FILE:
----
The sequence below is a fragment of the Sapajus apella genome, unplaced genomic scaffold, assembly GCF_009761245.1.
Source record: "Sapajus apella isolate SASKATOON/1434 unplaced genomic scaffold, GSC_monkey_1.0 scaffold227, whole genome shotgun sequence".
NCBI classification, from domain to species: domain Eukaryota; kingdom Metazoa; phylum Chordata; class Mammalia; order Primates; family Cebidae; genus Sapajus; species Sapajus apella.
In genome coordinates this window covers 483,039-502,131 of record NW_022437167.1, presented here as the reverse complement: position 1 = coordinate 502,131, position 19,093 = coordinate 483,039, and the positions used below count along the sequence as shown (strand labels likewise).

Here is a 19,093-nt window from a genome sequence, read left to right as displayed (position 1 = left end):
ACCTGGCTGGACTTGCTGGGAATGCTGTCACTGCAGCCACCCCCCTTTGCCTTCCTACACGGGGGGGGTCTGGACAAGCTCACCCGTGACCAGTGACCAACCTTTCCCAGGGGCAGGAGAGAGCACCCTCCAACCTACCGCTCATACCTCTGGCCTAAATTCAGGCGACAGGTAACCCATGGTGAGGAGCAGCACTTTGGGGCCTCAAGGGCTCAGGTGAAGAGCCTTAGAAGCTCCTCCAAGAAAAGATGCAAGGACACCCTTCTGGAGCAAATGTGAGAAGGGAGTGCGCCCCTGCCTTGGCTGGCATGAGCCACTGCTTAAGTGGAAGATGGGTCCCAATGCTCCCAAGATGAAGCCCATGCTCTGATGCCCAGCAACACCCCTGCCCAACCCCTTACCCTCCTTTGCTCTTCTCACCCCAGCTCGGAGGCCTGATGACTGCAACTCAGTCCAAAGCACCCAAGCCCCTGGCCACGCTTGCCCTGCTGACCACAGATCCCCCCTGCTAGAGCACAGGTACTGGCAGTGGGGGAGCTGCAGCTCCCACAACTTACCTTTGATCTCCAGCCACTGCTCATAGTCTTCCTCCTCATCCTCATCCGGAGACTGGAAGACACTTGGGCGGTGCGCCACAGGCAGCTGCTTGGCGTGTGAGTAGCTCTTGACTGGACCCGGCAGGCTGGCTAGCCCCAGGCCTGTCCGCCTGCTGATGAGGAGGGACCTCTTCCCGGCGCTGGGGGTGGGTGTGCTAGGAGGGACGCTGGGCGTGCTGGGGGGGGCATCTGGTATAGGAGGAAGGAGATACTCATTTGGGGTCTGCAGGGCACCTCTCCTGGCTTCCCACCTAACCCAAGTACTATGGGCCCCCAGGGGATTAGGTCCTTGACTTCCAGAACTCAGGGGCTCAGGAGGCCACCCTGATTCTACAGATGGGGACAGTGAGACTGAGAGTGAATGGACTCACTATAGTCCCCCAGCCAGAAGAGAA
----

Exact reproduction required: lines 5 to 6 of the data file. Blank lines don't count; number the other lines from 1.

Here is a 19,093-nt window from a genome sequence, read left to right as displayed (position 1 = left end):
ACCTGGCTGGACTTGCTGGGAATGCTGTCACTGCAGCCACCCCCCTTTGCCTTCCTACACGGGGGGGGTCTGGACAAGCTCACCCGTGACCAGTGACCAACCTTTCCCAGGGGCAGGAGAGAGCACCCTCCAACCTACCGCTCATACCTCTGGCCTAAATTCAGGCGACAGGTAACCCATGGTGAGGAGCAGCACTTTGGGGCCTCAAGGGCTCAGGTGAAGAGCCTTAGAAGCTCCTCCAAGAAAAGATGCAAGGACACCCTTCTGGAGCAAATGTGAGAAGGGAGTGCGCCCCTGCCTTGGCTGGCATGAGCCACTGCTTAAGTGGAAGATGGGTCCCAATGCTCCCAAGATGAAGCCCATGCTCTGATGCCCAGCAACACCCCTGCCCAACCCCTTACCCTCCTTTGCTCTTCTCACCCCAGCTCGGAGGCCTGATGACTGCAACTCAGTCCAAAGCACCCAAGCCCCTGGCCACGCTTGCCCTGCTGACCACAGATCCCCCCTGCTAGAGCACAGGTACTGGCAGTGGGGGAGCTGCAGCTCCCACAACTTACCTTTGATCTCCAGCCACTGCTCATAGTCTTCCTCCTCATCCTCATCCGGAGACTGGAAGACACTTGGGCGGTGCGCCACAGGCAGCTGCTTGGCGTGTGAGTAGCTCTTGACTGGACCCGGCAGGCTGGCTAGCCCCAGGCCTGTCCGCCTGCTGATGAGGAGGGACCTCTTCCCGGCGCTGGGGGTGGGTGTGCTAGGAGGGACGCTGGGCGTGCTGGGGGGGGCATCTGGTATAGGAGGAAGGAGATACTCATTTGGGGTCTGCAGGGCACCTCTCCTGGCTTCCCACCTAACCCAAGTACTATGGGCCCCCAGGGGATTAGGTCCTTGACTTCCAGAACTCAGGGGCTCAGGAGGCCACCCTGATTCTACAGATGGGGACAGTGAGACTGAGAGTGAATGGACTCACTATAGTCCCCCAGCCAGAAGAGAA